On April 7, it was announced that a new flaw in the internet’s security systems had made itself known. The bug is called the Heartbleed Bug and, without getting too technical, it has the potential to affect a lot of people by making their private information–passwords, emails, IMs– vulnerable. Digital safety is really important to us here at Dun & Bradstreet Credibility Corp., and we’d like to emphasize that for small businesses who have or use e-commerce sites, addressing this problem is critical to protect employees and customers alike.
To start, LastPass has created a resource where you can check individual sites to see if they have been affected by the bug. Avoiding these websites for a few days might be advisable, if possible. Certain websites indicate they have fixed the bug, but caution is always advised.
Employees should be notified not to log in to any of the compromised sites with company credentials until the site has patched the problem. An article from Business Insider, in fact, reports that this vulnerability has existed for two years, and that all passwords should be changed. However, if sites affected have not given an all clear, don’t change your password yet. Changing your passwords right away could exacerbate the problem. You can check the top 100 sites and their status’ at CNET. You can also reach out to sites that aren’t on the top 100 list directly to find out if they were affected.
Once a site has announced that they have patched the problem, don’t hesitate to change your password.
If your own business’ website is vulnerable–and it might be, because the bug affects technology that 66% of websites are built around– the best thing you can do is keep your customers in the loop. If customers’ private information is at stake, they need to be updated and notified regularly as to the status of your business’ vulnerability to the bug. If you do find that your website is compromised, you will want to advise customers what they should do to protect themselves. Tell them to wait until your site is secure and then change their passwords. Also advise them to monitor their financial statements in case any suspicious charges or withdrawals are made.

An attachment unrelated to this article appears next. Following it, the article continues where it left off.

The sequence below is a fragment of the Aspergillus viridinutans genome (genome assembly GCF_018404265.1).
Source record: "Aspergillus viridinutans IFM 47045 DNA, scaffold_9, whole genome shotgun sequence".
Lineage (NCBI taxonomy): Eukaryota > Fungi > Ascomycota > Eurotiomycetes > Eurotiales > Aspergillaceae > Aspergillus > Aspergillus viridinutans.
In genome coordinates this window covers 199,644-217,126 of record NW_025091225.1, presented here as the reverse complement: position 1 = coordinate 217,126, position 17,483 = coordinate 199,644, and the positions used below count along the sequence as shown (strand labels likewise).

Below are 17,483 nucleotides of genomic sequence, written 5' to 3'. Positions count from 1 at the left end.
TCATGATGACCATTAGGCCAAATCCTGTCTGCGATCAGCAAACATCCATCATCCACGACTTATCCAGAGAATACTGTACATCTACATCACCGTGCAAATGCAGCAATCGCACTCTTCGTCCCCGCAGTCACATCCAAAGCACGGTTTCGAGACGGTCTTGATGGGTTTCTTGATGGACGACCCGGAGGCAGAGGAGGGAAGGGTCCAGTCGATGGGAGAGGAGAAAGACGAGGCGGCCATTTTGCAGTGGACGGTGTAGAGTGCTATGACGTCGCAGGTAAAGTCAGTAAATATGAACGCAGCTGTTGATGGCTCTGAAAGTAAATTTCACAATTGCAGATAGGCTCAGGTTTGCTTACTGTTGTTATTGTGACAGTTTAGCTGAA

In the meantime, a fix for the bug has been released for OpenSSL, the software library affected. Heartbleed.com advises, “operating system vendors and distribution, appliance vendors, independent software vendors have to adopt the fix and notify their users. Service providers and users have to install the fix as it becomes available for the operating systems, networked appliances and software they use.” Contact your service provider for more information on the bug and to find out if your business is vulnerable and keep your eye on your financial statements for the next couple days. Photo credit: altemark, Flickr